Lenin said, “Capitalists will sell us the rope with which we will hang them.”
That strategy is with us just as much today as it was when Lenin said it. So the next time you decide to buy something, ask yourself: “When I buy this, will it help America and its true allies? Or will it strengthen countries whom we know despise our way of life? Are we paralyzing our own ability to act if a war breaks out?” Keep in mind that China is still a Communist nation.
For more than two decades, America has stood by while North Korea has pursued a nuclear ICBM program, despite the fact that North Korea is a small country with no strategic depth and an economy too weak to support a sustained war.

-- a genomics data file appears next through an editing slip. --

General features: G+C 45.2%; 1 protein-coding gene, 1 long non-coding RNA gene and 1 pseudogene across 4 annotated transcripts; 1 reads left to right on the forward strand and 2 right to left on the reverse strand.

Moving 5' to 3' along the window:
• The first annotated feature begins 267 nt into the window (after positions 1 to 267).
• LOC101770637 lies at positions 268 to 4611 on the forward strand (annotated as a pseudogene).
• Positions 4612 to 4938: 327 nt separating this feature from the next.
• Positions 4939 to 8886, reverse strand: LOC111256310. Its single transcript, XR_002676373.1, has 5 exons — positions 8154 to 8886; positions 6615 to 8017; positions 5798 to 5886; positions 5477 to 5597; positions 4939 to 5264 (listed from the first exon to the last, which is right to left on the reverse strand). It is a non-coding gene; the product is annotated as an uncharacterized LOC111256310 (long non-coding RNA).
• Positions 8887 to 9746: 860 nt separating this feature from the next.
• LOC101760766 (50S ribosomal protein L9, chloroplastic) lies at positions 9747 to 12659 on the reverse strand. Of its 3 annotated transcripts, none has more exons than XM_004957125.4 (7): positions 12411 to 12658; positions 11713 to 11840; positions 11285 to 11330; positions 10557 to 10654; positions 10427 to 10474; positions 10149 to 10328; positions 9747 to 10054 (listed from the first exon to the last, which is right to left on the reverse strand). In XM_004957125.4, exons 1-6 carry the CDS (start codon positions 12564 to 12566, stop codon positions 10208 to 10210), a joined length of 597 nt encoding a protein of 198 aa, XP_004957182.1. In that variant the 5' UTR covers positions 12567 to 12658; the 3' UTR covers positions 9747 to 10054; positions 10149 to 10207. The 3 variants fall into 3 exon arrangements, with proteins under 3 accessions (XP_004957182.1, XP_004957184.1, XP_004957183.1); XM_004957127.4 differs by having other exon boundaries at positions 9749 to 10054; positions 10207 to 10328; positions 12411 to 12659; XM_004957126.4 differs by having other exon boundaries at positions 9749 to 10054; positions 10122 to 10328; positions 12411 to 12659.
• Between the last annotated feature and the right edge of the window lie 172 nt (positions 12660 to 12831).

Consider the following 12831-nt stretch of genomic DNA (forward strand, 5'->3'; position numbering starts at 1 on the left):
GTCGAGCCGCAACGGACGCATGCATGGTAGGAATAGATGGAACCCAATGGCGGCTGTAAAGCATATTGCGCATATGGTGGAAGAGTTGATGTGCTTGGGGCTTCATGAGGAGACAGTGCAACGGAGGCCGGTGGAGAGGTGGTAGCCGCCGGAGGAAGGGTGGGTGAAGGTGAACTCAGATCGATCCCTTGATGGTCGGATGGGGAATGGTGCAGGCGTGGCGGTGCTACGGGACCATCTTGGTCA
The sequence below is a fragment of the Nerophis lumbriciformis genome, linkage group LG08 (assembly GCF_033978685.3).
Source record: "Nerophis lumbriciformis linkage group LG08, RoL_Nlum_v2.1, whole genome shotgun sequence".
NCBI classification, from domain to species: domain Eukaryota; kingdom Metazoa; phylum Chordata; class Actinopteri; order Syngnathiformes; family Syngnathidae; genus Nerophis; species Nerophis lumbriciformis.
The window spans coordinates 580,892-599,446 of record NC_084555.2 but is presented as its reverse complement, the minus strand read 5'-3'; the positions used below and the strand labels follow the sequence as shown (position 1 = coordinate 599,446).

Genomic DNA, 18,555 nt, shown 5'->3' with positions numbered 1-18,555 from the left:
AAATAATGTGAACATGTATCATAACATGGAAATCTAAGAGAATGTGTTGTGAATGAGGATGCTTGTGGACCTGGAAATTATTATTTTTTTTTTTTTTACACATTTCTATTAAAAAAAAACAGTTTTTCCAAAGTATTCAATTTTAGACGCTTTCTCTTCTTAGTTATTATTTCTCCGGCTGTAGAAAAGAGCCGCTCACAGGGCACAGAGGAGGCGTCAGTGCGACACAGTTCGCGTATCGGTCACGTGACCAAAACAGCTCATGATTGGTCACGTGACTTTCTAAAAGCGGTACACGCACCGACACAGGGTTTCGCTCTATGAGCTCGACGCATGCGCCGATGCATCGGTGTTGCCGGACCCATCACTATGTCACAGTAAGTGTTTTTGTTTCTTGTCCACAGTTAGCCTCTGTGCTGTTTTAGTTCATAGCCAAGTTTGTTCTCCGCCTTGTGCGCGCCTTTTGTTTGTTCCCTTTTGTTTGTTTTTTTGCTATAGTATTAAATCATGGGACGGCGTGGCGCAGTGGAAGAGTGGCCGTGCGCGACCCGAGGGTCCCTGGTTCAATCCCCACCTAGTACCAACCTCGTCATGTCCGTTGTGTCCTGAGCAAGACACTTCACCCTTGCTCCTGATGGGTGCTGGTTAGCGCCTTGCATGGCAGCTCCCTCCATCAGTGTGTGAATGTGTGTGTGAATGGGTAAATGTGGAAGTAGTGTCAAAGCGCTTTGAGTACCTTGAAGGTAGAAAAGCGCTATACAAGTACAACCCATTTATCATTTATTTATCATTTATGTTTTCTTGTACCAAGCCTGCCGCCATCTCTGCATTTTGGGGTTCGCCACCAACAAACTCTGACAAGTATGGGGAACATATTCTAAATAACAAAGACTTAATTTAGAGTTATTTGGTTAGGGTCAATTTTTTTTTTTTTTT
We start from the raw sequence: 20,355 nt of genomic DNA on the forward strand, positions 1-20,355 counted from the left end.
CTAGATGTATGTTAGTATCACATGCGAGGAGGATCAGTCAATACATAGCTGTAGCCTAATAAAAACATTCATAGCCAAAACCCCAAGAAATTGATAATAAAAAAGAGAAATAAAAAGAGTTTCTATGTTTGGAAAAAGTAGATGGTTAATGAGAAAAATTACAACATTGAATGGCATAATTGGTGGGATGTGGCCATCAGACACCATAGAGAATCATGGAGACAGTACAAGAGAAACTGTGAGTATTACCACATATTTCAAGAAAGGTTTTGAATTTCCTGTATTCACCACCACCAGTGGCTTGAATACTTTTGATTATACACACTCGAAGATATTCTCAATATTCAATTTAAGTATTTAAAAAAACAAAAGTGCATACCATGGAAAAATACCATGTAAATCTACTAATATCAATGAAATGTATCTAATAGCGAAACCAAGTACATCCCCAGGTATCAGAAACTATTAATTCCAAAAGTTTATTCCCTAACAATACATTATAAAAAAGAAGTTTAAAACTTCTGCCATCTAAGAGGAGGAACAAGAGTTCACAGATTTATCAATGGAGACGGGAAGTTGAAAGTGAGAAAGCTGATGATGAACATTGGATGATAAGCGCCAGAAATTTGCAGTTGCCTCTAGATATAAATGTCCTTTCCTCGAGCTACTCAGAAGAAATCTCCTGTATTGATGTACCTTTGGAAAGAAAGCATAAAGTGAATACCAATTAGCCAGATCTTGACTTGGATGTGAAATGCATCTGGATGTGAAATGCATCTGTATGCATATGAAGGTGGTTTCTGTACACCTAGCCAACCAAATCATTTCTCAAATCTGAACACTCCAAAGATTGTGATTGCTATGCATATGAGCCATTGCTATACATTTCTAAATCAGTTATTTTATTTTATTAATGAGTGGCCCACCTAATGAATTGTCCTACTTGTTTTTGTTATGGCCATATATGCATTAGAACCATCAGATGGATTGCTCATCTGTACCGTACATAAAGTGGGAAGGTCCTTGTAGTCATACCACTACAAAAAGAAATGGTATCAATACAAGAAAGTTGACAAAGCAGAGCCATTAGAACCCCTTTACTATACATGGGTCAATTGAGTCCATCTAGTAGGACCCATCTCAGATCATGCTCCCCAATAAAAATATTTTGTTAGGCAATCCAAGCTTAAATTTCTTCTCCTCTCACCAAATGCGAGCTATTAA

Why have we put up with this? The answer, in one word, is China.
Right now we are so dependent on China for manufactured goods that we don’t dare stop North Korea unless China gives consent. China is now in control of America’s foreign policy toward a country that makes videos about blowing us off the map.
If America’s economic relationship with China were to break down due to war with North Korea, China would be hurt. They would lose one of their biggest customers. But we would be far worse off. Aside from possibly dealing with the damage of a nuclear attack, we would be economically chopped off at the knees because we would be cut off from our biggest supplier of manufactured goods. Prices would skyrocket, our economy would go into a tailspin, and it would take years to develop alternatives.